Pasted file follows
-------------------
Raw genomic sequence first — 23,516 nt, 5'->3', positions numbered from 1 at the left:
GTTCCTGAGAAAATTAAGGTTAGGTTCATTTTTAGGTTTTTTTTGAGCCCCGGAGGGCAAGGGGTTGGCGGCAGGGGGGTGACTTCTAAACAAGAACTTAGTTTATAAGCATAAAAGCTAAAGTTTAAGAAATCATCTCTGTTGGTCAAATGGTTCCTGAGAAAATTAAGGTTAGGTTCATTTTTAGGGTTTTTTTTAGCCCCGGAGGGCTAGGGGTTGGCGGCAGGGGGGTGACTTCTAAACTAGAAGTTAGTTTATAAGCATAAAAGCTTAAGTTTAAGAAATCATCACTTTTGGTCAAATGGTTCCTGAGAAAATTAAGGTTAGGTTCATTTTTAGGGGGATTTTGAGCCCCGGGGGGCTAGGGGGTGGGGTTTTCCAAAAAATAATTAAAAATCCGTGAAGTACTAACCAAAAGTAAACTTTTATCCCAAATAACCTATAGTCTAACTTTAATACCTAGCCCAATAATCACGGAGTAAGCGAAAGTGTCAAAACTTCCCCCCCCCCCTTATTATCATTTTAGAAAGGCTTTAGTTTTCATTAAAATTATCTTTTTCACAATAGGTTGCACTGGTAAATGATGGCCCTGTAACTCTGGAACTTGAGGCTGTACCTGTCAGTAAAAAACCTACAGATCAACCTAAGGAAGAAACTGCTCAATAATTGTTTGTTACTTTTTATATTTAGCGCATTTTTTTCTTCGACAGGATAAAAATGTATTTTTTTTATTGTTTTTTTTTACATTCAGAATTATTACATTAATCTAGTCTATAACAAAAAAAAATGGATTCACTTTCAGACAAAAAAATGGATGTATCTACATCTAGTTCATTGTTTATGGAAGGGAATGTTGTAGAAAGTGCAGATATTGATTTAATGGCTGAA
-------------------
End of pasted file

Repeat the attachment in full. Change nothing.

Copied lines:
Raw genomic sequence first — 23,516 nt, 5'->3', positions numbered from 1 at the left:
GTTCCTGAGAAAATTAAGGTTAGGTTCATTTTTAGGTTTTTTTTGAGCCCCGGAGGGCAAGGGGTTGGCGGCAGGGGGGTGACTTCTAAACAAGAACTTAGTTTATAAGCATAAAAGCTAAAGTTTAAGAAATCATCTCTGTTGGTCAAATGGTTCCTGAGAAAATTAAGGTTAGGTTCATTTTTAGGGTTTTTTTTAGCCCCGGAGGGCTAGGGGTTGGCGGCAGGGGGGTGACTTCTAAACTAGAAGTTAGTTTATAAGCATAAAAGCTTAAGTTTAAGAAATCATCACTTTTGGTCAAATGGTTCCTGAGAAAATTAAGGTTAGGTTCATTTTTAGGGGGATTTTGAGCCCCGGGGGGCTAGGGGGTGGGGTTTTCCAAAAAATAATTAAAAATCCGTGAAGTACTAACCAAAAGTAAACTTTTATCCCAAATAACCTATAGTCTAACTTTAATACCTAGCCCAATAATCACGGAGTAAGCGAAAGTGTCAAAACTTCCCCCCCCCCCTTATTATCATTTTAGAAAGGCTTTAGTTTTCATTAAAATTATCTTTTTCACAATAGGTTGCACTGGTAAATGATGGCCCTGTAACTCTGGAACTTGAGGCTGTACCTGTCAGTAAAAAACCTACAGATCAACCTAAGGAAGAAACTGCTCAATAATTGTTTGTTACTTTTTATATTTAGCGCATTTTTTTCTTCGACAGGATAAAAATGTATTTTTTTTATTGTTTTTTTTTACATTCAGAATTATTACATTAATCTAGTCTATAACAAAAAAAAATGGATTCACTTTCAGACAAAAAAATGGATGTATCTACATCTAGTTCATTGTTTATGGAAGGGAATGTTGTAGAAAGTGCAGATATTGATTTAATGGCTGAA